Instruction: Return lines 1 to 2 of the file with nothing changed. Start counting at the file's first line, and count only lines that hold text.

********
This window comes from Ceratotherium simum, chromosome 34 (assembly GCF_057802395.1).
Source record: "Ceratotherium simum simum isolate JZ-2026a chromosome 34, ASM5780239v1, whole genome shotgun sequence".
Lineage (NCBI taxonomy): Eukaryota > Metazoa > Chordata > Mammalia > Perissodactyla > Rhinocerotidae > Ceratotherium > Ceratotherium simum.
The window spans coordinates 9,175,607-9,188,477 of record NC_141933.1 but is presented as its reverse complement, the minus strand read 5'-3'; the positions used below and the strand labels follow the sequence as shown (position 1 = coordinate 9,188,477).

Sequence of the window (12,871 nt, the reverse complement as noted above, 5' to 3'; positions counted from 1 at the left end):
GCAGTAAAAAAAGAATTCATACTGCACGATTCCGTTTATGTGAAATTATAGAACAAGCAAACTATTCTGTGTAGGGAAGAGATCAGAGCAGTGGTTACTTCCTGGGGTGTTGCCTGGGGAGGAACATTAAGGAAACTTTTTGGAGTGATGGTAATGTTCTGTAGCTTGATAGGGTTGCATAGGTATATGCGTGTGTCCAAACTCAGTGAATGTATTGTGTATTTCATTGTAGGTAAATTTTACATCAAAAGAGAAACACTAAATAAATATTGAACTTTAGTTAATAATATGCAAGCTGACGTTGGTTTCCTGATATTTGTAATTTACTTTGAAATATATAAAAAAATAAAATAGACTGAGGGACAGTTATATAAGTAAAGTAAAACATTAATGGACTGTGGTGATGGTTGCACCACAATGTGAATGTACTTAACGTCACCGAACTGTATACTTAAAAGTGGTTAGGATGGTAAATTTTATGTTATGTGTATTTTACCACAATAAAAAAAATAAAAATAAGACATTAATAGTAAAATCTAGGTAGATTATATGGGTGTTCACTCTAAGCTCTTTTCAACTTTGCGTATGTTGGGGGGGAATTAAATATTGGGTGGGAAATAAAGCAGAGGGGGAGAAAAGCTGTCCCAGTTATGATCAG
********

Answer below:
This window comes from Ceratotherium simum, chromosome 34 (assembly GCF_057802395.1).
Source record: "Ceratotherium simum simum isolate JZ-2026a chromosome 34, ASM5780239v1, whole genome shotgun sequence".